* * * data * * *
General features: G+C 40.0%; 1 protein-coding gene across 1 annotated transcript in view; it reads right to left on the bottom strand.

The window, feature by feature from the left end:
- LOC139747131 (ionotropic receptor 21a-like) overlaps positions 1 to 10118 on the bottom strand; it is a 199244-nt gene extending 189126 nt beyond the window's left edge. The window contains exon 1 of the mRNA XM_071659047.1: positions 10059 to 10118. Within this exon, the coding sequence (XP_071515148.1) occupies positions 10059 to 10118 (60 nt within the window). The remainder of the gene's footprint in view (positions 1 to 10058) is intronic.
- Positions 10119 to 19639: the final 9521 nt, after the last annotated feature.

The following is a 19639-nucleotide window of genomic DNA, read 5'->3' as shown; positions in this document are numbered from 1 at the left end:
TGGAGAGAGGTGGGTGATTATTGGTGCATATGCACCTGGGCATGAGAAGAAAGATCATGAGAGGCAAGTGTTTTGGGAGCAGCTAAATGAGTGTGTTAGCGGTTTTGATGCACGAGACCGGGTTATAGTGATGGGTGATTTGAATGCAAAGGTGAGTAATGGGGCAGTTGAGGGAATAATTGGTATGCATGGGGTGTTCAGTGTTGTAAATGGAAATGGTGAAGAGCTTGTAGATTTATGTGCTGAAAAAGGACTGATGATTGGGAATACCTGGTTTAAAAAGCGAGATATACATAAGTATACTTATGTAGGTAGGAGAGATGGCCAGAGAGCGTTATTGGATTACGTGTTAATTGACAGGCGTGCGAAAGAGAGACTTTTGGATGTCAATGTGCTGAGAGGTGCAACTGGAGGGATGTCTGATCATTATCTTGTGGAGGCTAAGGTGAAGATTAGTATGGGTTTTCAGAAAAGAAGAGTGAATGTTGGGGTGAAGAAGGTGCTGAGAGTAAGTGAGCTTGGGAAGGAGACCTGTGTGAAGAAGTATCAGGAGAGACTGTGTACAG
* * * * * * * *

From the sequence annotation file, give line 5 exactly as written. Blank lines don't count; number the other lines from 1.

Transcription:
The following is a 19639-nucleotide window of genomic DNA, read 5'->3' as shown; positions in this document are numbered from 1 at the left end: